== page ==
I actually had a woman from the collections agency I sued scold me with the following: "You know, we've contacted your parents about this!"

First of all, I'm 36. The "I'm telling your parents!" thing doesn't really work on me anymore.

Second, my father has been living off the grid like an outlaw for the better part of the last 25 years. It's hard for me to find him. I have to scour the redneck bar scene of mid-Michigan and leave notes with bartenders just to track him down sometimes.

Third, I asked her how she had been contacting my mother, and she wouldn't give me the phone number, but she did give me what she thought was her address, which was, of course, wrong. Wrong number...wrong street name.

Most of these collections agencies and the people who work for them are morons. Take the battle to them and they fold up like a card table.
 
2009-12-01 03:07:00 PM  
nekom: But for the average person, "Now What?" is exactly the question.

I'm currently being sued for a debt that isn't mine (getting a kick, etc.), and I am considering a counter suit. Can't afford a lawyer, though, and the only one I "officially" spoke with was an asshole who assumed the debt was mine and wanted $200 to have me come in and talk about it. For now, I'm waiting for the judge to set a hearing date or for the 10 months to go by so I can get it dismissed for lack of prosecution (which is what I expect to happen).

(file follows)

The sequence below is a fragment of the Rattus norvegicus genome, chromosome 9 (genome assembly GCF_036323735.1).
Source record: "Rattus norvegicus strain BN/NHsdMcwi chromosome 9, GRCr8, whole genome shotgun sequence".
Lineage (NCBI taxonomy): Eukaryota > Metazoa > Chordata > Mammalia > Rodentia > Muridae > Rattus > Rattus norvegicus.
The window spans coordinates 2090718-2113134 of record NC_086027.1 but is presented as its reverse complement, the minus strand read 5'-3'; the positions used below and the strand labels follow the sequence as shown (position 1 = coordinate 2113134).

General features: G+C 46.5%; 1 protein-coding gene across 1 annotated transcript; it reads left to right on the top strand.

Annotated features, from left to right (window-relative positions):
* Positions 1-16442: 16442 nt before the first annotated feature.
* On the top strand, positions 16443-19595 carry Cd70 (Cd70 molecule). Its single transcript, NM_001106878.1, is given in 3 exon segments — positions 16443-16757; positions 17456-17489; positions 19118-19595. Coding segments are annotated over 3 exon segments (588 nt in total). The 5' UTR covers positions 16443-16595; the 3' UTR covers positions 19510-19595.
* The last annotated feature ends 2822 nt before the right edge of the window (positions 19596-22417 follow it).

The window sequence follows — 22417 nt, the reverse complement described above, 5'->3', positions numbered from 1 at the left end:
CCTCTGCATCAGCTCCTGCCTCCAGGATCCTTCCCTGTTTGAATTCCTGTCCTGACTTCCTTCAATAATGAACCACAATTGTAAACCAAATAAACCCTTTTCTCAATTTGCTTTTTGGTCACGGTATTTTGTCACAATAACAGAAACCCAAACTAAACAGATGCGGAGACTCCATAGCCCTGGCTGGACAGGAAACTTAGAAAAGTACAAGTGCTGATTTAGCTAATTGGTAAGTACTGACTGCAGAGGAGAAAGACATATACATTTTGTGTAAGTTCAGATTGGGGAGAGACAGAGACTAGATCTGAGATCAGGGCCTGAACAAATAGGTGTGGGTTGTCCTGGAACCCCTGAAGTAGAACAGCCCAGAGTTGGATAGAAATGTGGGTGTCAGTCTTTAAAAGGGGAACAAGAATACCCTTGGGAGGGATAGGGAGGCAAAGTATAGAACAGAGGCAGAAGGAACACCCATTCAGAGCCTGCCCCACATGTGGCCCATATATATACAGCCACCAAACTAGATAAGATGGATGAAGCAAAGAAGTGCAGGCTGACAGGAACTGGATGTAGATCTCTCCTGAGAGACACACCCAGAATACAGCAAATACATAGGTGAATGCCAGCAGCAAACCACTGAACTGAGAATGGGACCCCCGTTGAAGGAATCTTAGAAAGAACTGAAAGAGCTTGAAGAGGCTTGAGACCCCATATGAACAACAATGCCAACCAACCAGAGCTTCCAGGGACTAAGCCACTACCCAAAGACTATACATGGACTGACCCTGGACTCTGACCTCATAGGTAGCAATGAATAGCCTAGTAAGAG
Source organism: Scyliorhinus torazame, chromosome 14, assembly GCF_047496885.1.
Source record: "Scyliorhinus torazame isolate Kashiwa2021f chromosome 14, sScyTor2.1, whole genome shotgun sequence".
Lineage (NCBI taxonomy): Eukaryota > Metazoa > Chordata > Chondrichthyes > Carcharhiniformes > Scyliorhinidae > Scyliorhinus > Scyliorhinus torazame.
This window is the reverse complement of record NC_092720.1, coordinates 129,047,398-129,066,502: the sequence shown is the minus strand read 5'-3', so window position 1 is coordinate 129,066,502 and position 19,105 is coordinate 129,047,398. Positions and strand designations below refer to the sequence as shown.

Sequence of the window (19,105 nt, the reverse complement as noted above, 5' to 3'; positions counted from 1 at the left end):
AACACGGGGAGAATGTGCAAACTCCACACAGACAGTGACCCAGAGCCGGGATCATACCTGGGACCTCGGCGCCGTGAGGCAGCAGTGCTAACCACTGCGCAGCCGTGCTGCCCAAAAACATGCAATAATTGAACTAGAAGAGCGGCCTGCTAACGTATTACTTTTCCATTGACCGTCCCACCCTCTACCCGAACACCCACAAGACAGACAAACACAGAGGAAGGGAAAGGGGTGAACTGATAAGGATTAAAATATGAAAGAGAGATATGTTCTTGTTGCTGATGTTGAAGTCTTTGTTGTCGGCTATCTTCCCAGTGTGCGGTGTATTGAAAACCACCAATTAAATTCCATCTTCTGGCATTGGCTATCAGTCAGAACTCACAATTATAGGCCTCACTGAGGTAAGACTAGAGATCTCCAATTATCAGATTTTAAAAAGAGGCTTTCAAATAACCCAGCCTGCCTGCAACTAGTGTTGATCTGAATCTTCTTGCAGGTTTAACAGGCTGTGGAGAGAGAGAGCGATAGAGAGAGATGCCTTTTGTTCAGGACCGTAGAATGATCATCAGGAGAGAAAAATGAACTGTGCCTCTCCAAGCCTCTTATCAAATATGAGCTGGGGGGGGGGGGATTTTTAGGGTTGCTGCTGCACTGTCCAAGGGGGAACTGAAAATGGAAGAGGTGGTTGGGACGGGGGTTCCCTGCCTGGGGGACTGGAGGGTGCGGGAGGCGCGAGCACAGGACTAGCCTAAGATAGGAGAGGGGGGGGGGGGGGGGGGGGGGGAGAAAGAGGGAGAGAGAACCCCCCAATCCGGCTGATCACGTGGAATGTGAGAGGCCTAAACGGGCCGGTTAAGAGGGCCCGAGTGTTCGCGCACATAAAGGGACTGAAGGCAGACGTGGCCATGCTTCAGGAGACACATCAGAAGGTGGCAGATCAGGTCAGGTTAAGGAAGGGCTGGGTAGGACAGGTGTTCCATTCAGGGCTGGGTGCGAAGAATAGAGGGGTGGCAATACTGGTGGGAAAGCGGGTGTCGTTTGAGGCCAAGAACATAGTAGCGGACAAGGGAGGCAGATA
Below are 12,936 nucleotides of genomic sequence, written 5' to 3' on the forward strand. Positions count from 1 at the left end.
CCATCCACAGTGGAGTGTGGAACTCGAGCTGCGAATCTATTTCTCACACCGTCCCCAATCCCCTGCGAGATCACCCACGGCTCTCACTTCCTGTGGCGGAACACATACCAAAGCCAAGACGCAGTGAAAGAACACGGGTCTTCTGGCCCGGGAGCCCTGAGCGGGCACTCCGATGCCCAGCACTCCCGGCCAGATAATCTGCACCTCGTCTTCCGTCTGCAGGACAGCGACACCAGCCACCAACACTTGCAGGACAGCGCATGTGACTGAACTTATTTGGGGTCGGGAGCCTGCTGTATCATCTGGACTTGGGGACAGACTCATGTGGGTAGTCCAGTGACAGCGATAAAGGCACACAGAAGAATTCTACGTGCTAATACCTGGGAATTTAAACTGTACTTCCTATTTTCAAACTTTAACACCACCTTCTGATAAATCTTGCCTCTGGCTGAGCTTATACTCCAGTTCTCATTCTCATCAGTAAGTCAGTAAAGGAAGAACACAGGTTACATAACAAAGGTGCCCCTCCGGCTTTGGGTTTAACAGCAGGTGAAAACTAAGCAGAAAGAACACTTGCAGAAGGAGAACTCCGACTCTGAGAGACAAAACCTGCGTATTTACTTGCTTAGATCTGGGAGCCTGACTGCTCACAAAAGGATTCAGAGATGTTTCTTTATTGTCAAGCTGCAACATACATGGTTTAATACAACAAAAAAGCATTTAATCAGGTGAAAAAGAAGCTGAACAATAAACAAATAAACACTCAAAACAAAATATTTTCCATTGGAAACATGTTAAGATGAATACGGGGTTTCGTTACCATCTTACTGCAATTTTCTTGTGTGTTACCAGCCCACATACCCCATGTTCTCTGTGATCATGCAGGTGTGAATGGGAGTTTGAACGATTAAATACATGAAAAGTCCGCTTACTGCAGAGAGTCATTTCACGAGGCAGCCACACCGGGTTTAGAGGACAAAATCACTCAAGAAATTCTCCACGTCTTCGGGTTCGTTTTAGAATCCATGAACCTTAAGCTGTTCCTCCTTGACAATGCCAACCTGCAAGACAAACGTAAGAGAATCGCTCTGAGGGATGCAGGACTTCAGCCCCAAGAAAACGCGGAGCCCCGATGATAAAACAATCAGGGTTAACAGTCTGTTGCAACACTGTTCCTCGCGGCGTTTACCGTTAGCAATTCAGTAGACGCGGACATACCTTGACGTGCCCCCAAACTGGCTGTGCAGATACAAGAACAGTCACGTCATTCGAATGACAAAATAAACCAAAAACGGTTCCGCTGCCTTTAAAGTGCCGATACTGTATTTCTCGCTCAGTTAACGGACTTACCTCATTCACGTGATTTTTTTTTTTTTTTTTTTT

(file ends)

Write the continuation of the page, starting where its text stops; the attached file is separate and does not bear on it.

Also, to be clear, the TF lawyer who answered my questions was very helpful and is not the asshole in this story.
 
2009-12-01 03:15:21 PM  
albo: and the calls keep coming to this day, a year after i thought it was over. when i say there's no latonya here, they say, "are you sure," then hang up without another word when i insist. bastards

Have you tried a cease & desist letter via certified mail? Once they receive it, they are obligated to halt further collection efforts and either haul you to court or DIAF. It doesn't have to be anything fancy -- in fact, simple is always best:

Dear Sallie Mae,

The debt you have been attempting to collect from me is not mine. Do not contact me via any means, ever again.

Sincerely,


Send it by certified mail. Give them a 30-day window to stop. If it continues past that, it's a pretty clear-cut FDCPA violation. HOWEVER -- since you're not actually a debtor to SLM, I'm not sure if the FDCPA would apply to you. Still worth checking in with a lawyer.